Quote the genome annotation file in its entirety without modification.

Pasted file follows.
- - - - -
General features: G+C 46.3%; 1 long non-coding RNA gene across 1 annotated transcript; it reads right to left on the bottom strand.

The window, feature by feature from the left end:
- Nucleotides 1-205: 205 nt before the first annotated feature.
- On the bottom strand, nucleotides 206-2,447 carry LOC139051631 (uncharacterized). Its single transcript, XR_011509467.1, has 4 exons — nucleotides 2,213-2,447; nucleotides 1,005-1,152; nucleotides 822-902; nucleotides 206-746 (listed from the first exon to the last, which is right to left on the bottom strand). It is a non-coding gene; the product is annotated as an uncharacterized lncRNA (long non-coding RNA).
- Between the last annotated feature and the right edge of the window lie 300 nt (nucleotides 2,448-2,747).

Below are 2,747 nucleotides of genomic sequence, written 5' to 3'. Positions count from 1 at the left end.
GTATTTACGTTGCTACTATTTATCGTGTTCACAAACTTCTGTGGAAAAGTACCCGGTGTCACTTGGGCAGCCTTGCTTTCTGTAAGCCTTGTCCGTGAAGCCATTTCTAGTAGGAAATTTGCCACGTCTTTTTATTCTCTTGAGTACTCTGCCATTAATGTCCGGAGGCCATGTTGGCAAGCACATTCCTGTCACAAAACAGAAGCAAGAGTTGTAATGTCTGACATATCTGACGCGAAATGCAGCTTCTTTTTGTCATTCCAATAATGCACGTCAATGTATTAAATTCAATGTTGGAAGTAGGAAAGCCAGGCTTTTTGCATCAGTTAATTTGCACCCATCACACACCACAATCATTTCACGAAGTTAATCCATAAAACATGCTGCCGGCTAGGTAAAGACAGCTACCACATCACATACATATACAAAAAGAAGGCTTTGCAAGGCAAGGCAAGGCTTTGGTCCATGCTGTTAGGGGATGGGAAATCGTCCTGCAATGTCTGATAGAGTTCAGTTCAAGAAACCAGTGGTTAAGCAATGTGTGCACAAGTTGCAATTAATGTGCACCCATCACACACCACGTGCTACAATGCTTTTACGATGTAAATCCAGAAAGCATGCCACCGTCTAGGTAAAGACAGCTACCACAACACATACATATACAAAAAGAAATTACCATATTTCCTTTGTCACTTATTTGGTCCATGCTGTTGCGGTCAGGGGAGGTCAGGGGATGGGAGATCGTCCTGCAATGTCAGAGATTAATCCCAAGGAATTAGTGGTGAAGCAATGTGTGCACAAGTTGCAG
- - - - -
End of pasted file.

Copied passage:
General features: G+C 46.3%; 1 long non-coding RNA gene across 1 annotated transcript; it reads right to left on the bottom strand.

The window, feature by feature from the left end:
- Nucleotides 1-205: 205 nt before the first annotated feature.
- On the bottom strand, nucleotides 206-2,447 carry LOC139051631 (uncharacterized). Its single transcript, XR_011509467.1, has 4 exons — nucleotides 2,213-2,447; nucleotides 1,005-1,152; nucleotides 822-902; nucleotides 206-746 (listed from the first exon to the last, which is right to left on the bottom strand). It is a non-coding gene; the product is annotated as an uncharacterized lncRNA (long non-coding RNA).
- Between the last annotated feature and the right edge of the window lie 300 nt (nucleotides 2,448-2,747).

Below are 2,747 nucleotides of genomic sequence, written 5' to 3'. Positions count from 1 at the left end.
GTATTTACGTTGCTACTATTTATCGTGTTCACAAACTTCTGTGGAAAAGTACCCGGTGTCACTTGGGCAGCCTTGCTTTCTGTAAGCCTTGTCCGTGAAGCCATTTCTAGTAGGAAATTTGCCACGTCTTTTTATTCTCTTGAGTACTCTGCCATTAATGTCCGGAGGCCATGTTGGCAAGCACATTCCTGTCACAAAACAGAAGCAAGAGTTGTAATGTCTGACATATCTGACGCGAAATGCAGCTTCTTTTTGTCATTCCAATAATGCACGTCAATGTATTAAATTCAATGTTGGAAGTAGGAAAGCCAGGCTTTTTGCATCAGTTAATTTGCACCCATCACACACCACAATCATTTCACGAAGTTAATCCATAAAACATGCTGCCGGCTAGGTAAAGACAGCTACCACATCACATACATATACAAAAAGAAGGCTTTGCAAGGCAAGGCAAGGCTTTGGTCCATGCTGTTAGGGGATGGGAAATCGTCCTGCAATGTCTGATAGAGTTCAGTTCAAGAAACCAGTGGTTAAGCAATGTGTGCACAAGTTGCAATTAATGTGCACCCATCACACACCACGTGCTACAATGCTTTTACGATGTAAATCCAGAAAGCATGCCACCGTCTAGGTAAAGACAGCTACCACAACACATACATATACAAAAAGAAATTACCATATTTCCTTTGTCACTTATTTGGTCCATGCTGTTGCGGTCAGGGGAGGTCAGGGGATGGGAGATCGTCCTGCAATGTCAGAGATTAATCCCAAGGAATTAGTGGTGAAGCAATGTGTGCACAAGTTGCAG